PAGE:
What Does It Mean to Believe in Aslan 1,300 Years Later?

Director Andrew Adamson brings us into the new world of Narnia and addresses the transitions faced by the Pevensies.

 
Andrew Adamson directing 'Prince Caspian'

The first thing you notice about Andrew Adamson is his attentive and clear vision of what it means to transition the literary world of C.S. Lewis into the cinematic world. He speaks with ease and humor, with obvious respect and understanding of the stories so loved by many. Sometimes, one forgets he also co-directed the first two "Shrek" movies, obviously very different films from the two live-action "Narnia" ones he has already directed. Beliefnet and other media outlets recently attended a press event and spoke to Andrew Adamson about "Prince Caspian." After this movie, he is back on board for "The Voyage of the Dawn Treader" and the future "Narnia" franchises.



Belief versus doubt seems to be one of the major themes [in this movie], particularly in relation to Aslan, who [doesn't] appear until the end. In the book, he [was] introduced earlier. What was your process in exploring that?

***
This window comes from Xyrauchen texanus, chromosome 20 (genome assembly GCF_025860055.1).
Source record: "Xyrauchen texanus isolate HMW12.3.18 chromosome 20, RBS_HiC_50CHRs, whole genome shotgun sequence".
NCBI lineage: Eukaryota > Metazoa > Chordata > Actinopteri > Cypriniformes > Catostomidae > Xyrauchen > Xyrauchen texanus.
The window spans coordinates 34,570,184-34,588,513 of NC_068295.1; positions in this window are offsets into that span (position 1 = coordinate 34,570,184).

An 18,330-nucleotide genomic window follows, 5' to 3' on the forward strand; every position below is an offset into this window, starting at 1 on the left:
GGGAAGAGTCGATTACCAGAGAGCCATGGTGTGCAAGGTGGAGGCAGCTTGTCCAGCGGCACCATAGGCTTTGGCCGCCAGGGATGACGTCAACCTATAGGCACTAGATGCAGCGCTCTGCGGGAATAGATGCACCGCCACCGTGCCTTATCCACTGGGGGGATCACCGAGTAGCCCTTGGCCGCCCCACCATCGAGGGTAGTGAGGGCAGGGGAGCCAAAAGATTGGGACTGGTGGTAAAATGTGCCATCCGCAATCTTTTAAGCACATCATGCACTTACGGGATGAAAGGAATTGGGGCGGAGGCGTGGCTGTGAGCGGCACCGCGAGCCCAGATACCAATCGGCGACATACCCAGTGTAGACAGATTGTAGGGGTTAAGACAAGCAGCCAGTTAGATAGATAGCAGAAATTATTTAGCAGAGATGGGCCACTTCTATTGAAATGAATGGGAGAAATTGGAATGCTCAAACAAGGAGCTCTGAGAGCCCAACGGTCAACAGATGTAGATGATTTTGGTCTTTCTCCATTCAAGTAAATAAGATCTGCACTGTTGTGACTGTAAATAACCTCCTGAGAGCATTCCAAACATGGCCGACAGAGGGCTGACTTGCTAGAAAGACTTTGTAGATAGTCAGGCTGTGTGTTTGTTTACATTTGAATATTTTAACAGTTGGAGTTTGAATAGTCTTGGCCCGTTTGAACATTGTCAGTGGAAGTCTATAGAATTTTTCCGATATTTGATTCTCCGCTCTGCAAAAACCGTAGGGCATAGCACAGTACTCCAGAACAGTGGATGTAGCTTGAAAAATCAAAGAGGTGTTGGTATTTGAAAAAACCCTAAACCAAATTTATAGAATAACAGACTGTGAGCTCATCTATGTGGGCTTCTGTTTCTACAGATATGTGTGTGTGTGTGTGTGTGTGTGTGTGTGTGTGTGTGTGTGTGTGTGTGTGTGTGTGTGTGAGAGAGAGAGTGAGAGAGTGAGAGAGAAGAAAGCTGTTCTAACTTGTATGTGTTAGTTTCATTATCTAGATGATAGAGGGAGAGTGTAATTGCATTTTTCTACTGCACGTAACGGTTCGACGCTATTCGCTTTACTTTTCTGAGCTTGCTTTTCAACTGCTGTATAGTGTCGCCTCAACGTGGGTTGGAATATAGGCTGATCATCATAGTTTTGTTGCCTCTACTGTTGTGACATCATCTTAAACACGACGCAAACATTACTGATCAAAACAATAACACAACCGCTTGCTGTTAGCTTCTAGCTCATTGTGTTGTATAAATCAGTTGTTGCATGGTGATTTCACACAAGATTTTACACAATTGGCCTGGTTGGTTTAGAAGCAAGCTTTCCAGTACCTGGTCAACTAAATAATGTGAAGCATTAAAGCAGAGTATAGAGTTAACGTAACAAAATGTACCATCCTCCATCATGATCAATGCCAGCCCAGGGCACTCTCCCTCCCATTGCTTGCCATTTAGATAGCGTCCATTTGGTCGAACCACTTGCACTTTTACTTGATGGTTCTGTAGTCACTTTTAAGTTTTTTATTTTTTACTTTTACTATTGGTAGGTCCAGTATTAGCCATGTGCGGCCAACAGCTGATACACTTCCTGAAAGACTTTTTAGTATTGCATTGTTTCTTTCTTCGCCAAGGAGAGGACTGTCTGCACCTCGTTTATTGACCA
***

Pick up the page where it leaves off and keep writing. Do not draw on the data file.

In the book it happens very much within one scene in the gorge, when they're following Aslan and one by one they get to see him. I didn't want to do it that way largely because I felt like it would be a really long scene that wasn't that interesting because it's really just walking through a gorge saying, "Do you see him?" "No, do you see him?" I felt that wouldn't play very cinematically.



I wanted to make it sort of a belief on so many levels. Belief in yourself, belief in Narnia. I guess the thing for me was within Susan, there was this idea of it's better to have loved and lost than never loved at all. And that's more with her in relation to Narnia. She has that line by the campfire when she says, "while it lasts." So, it was this general sense of them all coming to terms with what has happened before, who they were, who Aslan was, believing in Aslan, believing in their past, and then allowing themselves to let go and let things happen.



Peter's trying to control the whole thing. Susan's rejecting/accepting the thing. Lucy's really the only one that stays relatively unwavering, and in this movie much more than the last, her self-doubt was tested as well.



Why was Lucy's dream sequence with Aslan done as a dream sequence?

There's something you can get away with in the structure of the book where a lot of it is told in retrospect, which is the fact that Aslan is there and he doesn't do anything. But, I had a problem with that cinematically because once you show Aslan, if you don't have him do something, it's going to be like, "Well, why is he letting all this happen?" It became very hard to let your audience see this sort of powerful, omnipotent creature come along, hang out with the kids, and not do anything to stop this carnage.



Continued on page 2: Peter didn't want Aslan's help because... »

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